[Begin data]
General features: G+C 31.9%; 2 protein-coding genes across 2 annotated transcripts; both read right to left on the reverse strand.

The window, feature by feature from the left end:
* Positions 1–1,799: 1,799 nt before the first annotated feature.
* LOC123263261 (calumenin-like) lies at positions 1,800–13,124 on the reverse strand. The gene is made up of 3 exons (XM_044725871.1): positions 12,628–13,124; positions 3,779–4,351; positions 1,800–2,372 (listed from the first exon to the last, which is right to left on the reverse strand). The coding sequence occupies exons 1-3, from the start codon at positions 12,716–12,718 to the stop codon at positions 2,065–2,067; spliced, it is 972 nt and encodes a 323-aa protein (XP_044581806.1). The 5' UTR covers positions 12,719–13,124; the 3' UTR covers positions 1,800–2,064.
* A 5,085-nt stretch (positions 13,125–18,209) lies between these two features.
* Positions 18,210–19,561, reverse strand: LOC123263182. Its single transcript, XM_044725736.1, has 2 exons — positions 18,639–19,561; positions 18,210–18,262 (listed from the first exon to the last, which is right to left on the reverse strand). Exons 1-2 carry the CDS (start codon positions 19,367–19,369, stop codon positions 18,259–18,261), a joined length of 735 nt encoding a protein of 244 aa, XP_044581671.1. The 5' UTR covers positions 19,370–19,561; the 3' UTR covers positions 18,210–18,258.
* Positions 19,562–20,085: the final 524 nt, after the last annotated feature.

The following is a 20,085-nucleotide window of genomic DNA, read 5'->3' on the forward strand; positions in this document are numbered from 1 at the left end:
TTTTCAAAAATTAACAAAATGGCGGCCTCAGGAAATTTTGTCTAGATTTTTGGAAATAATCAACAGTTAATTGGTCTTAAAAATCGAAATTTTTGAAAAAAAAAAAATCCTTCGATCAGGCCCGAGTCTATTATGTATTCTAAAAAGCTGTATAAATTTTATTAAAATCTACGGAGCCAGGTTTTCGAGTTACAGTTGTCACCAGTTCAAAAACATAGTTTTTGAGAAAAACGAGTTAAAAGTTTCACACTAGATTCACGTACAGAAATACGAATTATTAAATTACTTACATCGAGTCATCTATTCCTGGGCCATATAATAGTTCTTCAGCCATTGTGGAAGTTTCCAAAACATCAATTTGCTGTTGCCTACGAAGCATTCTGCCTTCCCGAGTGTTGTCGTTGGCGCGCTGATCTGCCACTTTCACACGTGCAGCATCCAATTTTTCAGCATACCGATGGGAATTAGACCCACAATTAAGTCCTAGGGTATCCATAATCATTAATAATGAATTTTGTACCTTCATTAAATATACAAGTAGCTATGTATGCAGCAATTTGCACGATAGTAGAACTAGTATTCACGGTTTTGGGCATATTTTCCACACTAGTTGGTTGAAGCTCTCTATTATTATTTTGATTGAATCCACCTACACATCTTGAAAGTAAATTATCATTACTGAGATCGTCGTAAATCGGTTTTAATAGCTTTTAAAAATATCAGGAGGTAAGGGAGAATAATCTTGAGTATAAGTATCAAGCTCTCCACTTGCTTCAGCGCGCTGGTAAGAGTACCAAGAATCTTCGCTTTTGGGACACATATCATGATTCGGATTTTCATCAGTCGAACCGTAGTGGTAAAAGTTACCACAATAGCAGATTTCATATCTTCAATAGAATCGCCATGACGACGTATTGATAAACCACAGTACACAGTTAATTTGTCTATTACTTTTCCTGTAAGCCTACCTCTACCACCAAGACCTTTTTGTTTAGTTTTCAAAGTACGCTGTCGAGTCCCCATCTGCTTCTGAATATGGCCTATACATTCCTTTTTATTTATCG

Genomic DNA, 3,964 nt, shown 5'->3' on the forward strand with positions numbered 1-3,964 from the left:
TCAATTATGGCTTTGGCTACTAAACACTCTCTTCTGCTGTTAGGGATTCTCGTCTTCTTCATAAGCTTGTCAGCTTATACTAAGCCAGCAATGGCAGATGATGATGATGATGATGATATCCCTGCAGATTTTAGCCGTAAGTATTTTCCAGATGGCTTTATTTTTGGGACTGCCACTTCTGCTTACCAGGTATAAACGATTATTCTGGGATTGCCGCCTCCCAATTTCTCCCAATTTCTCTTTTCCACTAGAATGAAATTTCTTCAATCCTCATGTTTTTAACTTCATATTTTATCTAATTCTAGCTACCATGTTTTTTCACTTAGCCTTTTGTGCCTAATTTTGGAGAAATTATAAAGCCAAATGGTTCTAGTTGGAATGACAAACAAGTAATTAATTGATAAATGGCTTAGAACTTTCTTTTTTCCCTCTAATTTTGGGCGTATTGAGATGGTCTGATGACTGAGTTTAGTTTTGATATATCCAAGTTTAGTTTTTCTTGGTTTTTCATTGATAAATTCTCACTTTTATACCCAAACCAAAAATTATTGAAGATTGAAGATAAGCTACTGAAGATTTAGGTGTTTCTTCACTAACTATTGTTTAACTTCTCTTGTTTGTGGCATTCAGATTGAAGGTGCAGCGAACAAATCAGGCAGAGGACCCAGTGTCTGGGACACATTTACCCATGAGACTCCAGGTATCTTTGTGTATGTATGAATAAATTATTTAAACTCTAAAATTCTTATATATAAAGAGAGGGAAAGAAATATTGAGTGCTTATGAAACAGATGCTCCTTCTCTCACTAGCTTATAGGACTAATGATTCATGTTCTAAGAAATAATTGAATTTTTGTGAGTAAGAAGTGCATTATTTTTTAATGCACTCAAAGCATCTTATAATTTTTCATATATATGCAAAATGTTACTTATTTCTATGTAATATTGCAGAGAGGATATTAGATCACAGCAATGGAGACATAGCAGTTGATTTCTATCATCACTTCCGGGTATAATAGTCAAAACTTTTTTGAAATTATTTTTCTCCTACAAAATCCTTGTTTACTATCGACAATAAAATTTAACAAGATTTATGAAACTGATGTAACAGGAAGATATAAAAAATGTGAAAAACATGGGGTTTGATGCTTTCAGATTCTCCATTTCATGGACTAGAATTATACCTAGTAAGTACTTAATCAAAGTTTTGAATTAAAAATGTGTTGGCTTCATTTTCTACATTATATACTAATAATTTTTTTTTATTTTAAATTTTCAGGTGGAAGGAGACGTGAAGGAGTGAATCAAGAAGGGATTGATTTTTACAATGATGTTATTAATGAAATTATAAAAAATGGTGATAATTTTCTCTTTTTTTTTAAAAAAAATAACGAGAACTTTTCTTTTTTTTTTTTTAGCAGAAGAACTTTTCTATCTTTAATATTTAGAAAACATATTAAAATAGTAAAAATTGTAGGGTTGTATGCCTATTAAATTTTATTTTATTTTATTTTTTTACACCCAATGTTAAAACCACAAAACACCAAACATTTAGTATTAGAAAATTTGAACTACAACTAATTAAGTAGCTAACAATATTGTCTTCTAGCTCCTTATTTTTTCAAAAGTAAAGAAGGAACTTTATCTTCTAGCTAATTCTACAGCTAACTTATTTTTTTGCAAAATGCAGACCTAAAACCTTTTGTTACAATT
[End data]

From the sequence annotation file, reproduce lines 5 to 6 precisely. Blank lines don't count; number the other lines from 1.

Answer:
* A 5,085-nt stretch (positions 13,125–18,209) lies between these two features.
* Positions 18,210–19,561, reverse strand: LOC123263182. Its single transcript, XM_044725736.1, has 2 exons — positions 18,639–19,561; positions 18,210–18,262 (listed from the first exon to the last, which is right to left on the reverse strand). Exons 1-2 carry the CDS (start codon positions 19,367–19,369, stop codon positions 18,259–18,261), a joined length of 735 nt encoding a protein of 244 aa, XP_044581671.1. The 5' UTR covers positions 19,370–19,561; the 3' UTR covers positions 18,210–18,258.